The author Michael Crichton, perhaps best known for Jurassic Park, recently died of cancer, aged 66. His novel State of Fear (published in paperback in 1995) is a well-researched thriller containing a strong strain of scepticism about the currently-fashionable nostrums of the anthropogenic global-warming school. It’s well worth reading. As I was recently reminded, in the course of the book he has one of his characters say this about Lomberg’s The Sceptical Environmentalist.
Throughout the long controversy, Lomborg has behaved in exemplary fashion. Sadly, his critics have not. Special mention must go to the Scientific American, which was particularly reprehensible. All in all, the treatment accorded Lomborg can be viewed as a confirmation of the postmodern critique of science as just another power struggle. A sad episode for science. (597)
‘The post-modern critique of science as just another power struggle’. I was struck by this. It is of course a tenet of post-modernism that knowledge–claims are disguised claims to power, and there is something in this. Some knowledge-claims may well be. Supporting this post-modern thesis is scepticism, the claim that all knowledge-claims can only be knowledge-claims, for they can never be justified. So all knowledge-claims are a claim to occupy a certain intellectual territory, and the claim is an attempt to dominate the surroundings from there, rather like an insurgent army might capture a city and control the hinterland from it. This is plausible, partly because ‘know’ and its cognates have a strongly positive evaluation. Knowledge, like freedom, is generally regarded as a good thing. Who does not to want to possess the truth, and to be in alliance with, and to rely upon someone who has a unique and secure access to it, or has plausible claims to have? If we give ourselves, our minds, to such a person, we become part of his territory. All this seems plausible as a matter of fact.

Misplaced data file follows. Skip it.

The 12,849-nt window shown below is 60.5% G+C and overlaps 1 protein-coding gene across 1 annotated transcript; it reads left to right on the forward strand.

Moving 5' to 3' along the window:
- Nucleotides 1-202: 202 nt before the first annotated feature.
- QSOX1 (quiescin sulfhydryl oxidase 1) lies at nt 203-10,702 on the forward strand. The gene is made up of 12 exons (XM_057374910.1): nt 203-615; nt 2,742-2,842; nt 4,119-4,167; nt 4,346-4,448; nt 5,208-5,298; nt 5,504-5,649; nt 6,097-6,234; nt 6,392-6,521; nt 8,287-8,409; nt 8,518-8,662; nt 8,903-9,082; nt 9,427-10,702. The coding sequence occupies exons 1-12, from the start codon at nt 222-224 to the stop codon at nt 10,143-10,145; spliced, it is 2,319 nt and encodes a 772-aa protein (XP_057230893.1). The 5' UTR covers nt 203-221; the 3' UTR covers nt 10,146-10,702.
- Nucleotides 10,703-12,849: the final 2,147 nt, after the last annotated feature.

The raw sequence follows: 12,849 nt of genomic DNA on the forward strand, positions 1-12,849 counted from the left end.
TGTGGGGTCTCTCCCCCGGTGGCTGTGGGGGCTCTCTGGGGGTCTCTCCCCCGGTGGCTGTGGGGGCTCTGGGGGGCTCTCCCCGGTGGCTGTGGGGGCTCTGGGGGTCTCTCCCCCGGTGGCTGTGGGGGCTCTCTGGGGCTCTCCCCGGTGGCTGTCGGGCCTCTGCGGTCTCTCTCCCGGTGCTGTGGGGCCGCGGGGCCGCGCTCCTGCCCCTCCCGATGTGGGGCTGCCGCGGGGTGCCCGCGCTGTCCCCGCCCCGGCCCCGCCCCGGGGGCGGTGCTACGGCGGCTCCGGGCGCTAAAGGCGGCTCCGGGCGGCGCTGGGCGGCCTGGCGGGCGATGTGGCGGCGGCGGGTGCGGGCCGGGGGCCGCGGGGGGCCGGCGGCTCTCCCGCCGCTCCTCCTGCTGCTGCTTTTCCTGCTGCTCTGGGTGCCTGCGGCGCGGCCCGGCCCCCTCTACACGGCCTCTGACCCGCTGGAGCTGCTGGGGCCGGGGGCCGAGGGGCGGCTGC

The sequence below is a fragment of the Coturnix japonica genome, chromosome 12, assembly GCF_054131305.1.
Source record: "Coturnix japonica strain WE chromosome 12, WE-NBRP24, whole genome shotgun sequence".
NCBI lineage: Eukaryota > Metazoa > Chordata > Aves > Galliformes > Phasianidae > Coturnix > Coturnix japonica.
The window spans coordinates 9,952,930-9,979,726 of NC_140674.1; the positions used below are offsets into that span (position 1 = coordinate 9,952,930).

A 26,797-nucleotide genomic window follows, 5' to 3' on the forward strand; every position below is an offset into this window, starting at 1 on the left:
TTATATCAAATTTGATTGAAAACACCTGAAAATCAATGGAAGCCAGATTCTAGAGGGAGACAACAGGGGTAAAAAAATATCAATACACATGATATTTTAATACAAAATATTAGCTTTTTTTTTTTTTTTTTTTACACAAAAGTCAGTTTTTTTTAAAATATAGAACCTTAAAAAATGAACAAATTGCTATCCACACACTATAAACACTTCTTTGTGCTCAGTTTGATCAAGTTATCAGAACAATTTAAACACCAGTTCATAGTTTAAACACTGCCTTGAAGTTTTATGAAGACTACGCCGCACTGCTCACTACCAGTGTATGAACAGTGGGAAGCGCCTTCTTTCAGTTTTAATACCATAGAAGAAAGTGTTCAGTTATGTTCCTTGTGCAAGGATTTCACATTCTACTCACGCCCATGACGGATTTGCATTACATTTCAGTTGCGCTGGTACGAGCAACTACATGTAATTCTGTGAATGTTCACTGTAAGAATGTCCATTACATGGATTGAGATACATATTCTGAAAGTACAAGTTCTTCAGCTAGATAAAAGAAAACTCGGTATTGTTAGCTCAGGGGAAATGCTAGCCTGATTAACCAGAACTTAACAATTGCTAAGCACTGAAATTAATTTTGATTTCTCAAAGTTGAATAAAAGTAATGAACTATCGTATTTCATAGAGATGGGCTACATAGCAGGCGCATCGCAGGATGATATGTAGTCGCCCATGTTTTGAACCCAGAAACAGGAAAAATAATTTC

Yet to my mind this post-modern claim, while making this plausible point, also says both too much and too little. (Here I do not wish to dwell on the question of whether the claim itself is in danger of self-refuting. For if there is no knowledge, then there is no knowledge that there is no knowledge. But perhaps the post-modernist is content with this conclusion.) It says too little because there are also many who are not post-modern in their epistemology who nevertheless use their knowledge-claims deliberately to exercise power. It says too much because there are instances where knowledge does not lead to controlfreakery.